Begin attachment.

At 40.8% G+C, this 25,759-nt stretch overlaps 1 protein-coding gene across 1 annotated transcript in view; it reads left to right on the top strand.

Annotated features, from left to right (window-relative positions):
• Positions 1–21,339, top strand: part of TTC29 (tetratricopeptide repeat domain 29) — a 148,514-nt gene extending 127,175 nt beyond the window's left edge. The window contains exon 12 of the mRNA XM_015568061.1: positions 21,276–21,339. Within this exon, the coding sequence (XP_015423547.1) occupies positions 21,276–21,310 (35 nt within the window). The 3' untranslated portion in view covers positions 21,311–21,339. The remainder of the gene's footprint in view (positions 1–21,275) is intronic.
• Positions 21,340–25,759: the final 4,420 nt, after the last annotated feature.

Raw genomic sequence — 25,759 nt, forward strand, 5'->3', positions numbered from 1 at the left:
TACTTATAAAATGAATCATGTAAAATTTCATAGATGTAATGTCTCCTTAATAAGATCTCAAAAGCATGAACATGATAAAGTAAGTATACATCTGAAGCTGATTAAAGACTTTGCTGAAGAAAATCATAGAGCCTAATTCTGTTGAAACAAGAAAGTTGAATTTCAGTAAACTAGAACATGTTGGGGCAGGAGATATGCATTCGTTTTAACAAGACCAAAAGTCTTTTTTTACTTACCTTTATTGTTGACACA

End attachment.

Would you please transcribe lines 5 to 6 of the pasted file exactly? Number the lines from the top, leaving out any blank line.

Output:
Raw genomic sequence — 25,759 nt, forward strand, 5'->3', positions numbered from 1 at the left:
TACTTATAAAATGAATCATGTAAAATTTCATAGATGTAATGTCTCCTTAATAAGATCTCAAAAGCATGAACATGATAAAGTAAGTATACATCTGAAGCTGATTAAAGACTTTGCTGAAGAAAATCATAGAGCCTAATTCTGTTGAAACAAGAAAGTTGAATTTCAGTAAACTAGAACATGTTGGGGCAGGAGATATGCATTCGTTTTAACAAGACCAAAAGTCTTTTTTTACTTACCTTTATTGTTGACACA